Manziel is a 17/4 choice, while Alabama’s McCarron is 9/1 and Georgia’s Aaron Murray is 12/1. Ohio State’s Braxton Miller is 13/2.

For McCarron or Murray to win, they’ll need a great team performance. If Alabama goes unbeaten and is in position to play for a third national title, McCarron will get a lot of support. If Georgia is unbeaten, Murray will land on a lot of ballots.

But recent Heisman-winning quarterbacks have put together absolutely eye-popping numbers. (Manziel in 2012, Robert Griffin III in 2011, Cam Newton in 2010, Sam Bradford in 2008 and Tebow in 2007.)

Will McCarron and Murray put up nearly 5,000 yards of offense? Probably not, which means if Manziel doesn’t get it done again, the Heisman will go somewhere besides the SEC.

5. The Gus Bus

Will Gus Malzahn dramatically turn around Auburn’s football fortunes?

The schedule isn’t a killer, although the Tigers will have to play Texas A&M and LSU on the road and Georgia and Alabama at home. That’s killer enough.

Malzahn will make improvements. For example, the morale seems to have gotten much better. But Auburn has such a long way to go from how it was at the end of the 2012 season.

The team that folded so thoroughly against Georgia and Alabama hardly looked worthy of Division II, much less the SEC.

The defense still needs a lot of help, from front to back. Malzahn still needs a quarterback, and the offensive line needs a big upgrade.

A reasonable expectation should be 6-6.

6. LSU defense

Like Alabama, the Bengal Tigers have relied heavily on their defense in recent years, and head coach Les Miles has geared recruiting toward keeping the pipeline going.

Last year, LSU finished third in the SEC in scoring defense, rush defense and total defense. Alabama was first and Florida second in all three categories. But does LSU have enough talent returning to help carry the team? The Bengal Tigers lost seven starters, and six of them were taken in the first 95 picks of the NFL draft.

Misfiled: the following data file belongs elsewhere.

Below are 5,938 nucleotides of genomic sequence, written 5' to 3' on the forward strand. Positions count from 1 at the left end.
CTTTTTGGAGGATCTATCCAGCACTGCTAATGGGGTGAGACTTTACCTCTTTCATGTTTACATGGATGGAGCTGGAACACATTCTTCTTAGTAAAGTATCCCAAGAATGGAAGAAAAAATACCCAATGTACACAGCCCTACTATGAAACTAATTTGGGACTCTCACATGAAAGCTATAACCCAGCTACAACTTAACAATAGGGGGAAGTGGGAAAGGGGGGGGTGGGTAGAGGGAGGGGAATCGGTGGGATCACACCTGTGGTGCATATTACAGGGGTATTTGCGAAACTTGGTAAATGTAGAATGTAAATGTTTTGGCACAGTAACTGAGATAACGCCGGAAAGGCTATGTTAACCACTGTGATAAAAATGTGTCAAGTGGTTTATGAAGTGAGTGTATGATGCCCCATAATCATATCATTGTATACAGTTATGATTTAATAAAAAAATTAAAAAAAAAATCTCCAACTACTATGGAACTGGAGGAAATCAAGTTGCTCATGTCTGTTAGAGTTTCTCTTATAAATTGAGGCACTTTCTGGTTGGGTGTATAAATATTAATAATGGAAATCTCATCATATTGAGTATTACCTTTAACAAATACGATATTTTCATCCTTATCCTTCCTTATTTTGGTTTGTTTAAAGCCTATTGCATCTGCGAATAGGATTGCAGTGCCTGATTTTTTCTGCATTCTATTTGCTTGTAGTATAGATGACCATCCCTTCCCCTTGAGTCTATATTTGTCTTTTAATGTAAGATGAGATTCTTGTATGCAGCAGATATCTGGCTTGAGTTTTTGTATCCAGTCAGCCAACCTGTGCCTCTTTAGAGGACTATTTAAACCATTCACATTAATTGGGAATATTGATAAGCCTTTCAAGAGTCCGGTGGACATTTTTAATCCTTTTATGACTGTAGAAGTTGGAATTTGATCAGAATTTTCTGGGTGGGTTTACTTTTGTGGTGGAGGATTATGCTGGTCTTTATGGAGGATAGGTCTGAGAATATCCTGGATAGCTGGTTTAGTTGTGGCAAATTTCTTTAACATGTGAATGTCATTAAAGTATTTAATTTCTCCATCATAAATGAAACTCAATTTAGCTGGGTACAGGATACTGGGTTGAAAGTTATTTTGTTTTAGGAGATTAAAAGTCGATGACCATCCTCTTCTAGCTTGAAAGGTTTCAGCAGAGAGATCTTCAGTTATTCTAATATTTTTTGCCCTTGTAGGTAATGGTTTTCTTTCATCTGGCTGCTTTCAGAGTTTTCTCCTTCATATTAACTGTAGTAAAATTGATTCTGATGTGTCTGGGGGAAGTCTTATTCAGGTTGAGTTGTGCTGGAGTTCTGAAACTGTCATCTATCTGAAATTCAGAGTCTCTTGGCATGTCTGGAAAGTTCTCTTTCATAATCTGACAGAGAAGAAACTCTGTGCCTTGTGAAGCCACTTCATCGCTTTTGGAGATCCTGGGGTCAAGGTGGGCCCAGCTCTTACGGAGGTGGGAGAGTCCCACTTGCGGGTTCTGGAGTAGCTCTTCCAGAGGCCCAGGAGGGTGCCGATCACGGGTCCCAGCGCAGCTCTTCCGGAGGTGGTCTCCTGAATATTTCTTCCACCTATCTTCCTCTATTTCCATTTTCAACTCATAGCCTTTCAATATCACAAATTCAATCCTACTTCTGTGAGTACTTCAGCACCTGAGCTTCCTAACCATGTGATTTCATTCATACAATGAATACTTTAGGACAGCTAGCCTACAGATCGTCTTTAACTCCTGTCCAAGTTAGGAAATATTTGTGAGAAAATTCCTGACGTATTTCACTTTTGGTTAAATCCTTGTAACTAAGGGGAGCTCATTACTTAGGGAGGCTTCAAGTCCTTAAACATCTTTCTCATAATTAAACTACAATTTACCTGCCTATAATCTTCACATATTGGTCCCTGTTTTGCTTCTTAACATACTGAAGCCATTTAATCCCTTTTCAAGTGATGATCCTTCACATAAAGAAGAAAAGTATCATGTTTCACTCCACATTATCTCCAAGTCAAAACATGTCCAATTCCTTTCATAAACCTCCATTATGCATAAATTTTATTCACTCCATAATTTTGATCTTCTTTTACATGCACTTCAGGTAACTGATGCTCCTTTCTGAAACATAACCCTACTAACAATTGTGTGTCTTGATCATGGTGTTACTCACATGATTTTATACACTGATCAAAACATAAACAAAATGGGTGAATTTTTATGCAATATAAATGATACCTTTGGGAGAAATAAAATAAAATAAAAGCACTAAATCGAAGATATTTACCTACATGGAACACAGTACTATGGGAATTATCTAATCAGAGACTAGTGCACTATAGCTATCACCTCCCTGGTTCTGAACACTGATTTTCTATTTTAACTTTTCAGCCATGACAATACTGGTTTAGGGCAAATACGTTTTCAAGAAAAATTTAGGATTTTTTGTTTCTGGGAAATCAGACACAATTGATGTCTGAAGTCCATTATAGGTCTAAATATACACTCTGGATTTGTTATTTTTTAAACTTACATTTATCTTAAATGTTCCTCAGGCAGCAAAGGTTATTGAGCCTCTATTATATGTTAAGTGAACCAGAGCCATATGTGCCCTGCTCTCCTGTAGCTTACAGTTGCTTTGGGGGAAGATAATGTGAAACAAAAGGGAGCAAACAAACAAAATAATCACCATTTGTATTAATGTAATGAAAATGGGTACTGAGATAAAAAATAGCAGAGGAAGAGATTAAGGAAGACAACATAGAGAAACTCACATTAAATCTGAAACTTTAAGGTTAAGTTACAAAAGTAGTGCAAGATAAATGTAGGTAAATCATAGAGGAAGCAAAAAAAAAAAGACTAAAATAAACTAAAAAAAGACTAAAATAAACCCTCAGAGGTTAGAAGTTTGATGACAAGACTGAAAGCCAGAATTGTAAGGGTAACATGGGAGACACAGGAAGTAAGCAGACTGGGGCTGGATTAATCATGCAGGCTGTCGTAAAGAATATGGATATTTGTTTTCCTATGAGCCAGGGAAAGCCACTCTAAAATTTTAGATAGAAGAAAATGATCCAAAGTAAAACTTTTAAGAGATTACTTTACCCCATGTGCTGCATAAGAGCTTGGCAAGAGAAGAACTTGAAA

If LSU does, it likely will be because three players in particular produce big: junior defensive tackles J.R. Ferguson and Anthony Johnson and senior linebacker Lamin Barrow. Also, keep an eye on cornerbacks Jalen Mills and Jalen Collins. Both are sophomores.

7. Spread offenses

The spread continues to be the primary weapon the have-nots of college football use to combat the haves.

Saban doesn’t like it and has said the pace of the game could result in more injuries.

Texas Tech coach Kliff Kingsbury, who was Manziel’s quarterbacks coach last season, answered that with this in June: “Stop recruiting these beasts up front, and we won’t run as many plays.”

Don’t look for spread offenses to go away, especially when more and more high school players are entering college ready to play that style.

You know those 7-on-7 summer tournaments that have gained so much traction? They prepare quarterbacks, receivers and defensive backs for the spread.

It’s not going away at all.

8. Rising Vols

Tennessee went 5-7 last year, including 1-7 in the SEC, but the Vols have a decent amount of talent back to work with new coach Butch Jones.

The offensive line returns four starters, and the defense can’t get any worse than it was.

The running backs are SEC ready. At quarterback, the Vols are in flux. Tyler Bray is gone, and that might be addition by subtraction for Tennessee. Backup Justin Worley isn’t a world-beater. The top newcomer is freshman Joshua Dobbs, an unremarkable three-star quarterback out of high school.

9. Excitement in Oxford

After winning six games in two years, Ole Miss put up seven wins last season. In addition, the Rebels put together the nation’s No. 7 recruiting class, according to

Still, let’s be real for a moment.

The Rebels went 3-5 in the SEC, with wins over slumping Auburn, Arkansas and Mississippi State. Also, that recruiting class won’t pay dramatic dividends immediately. Keep in mind, too, Rivals had three of Ole Miss’ division opponents in the top eight: No. 1 Alabama, No. 6 LSU and No. 8 Auburn.

The Rebels still need more offense, more defense, more breaks and more players to challenge in the SEC West.

No. 10 Vanderbilt

Congrats to the Commodores, who won nine games in 2012. That’s the most since they won nine under Dan McGugin in 1915. You remember him, don’t you?

That was less than a decade after the introduction of the forward pass in college football.

The schedule undoubtedly helped Vanderbilt. The Commodores didn’t have to play Alabama, Texas A&M or LSU, and Auburn and Tennessee weren’t nearly as good as they’ve been in the past.

Still, Vanderbilt has had favorable schedules before and hasn’t come close to nine wins. It might be more difficult to match that this season.

Alabama and LSU still aren’t on the schedule, but Texas A&M has replaced Auburn. In addition, the Commodores will have a new starting quarterback, and the offensive line has some holes.

Sports Editor Mark Edwards: 256-235-3570. On Twitter @MarkSportsStar.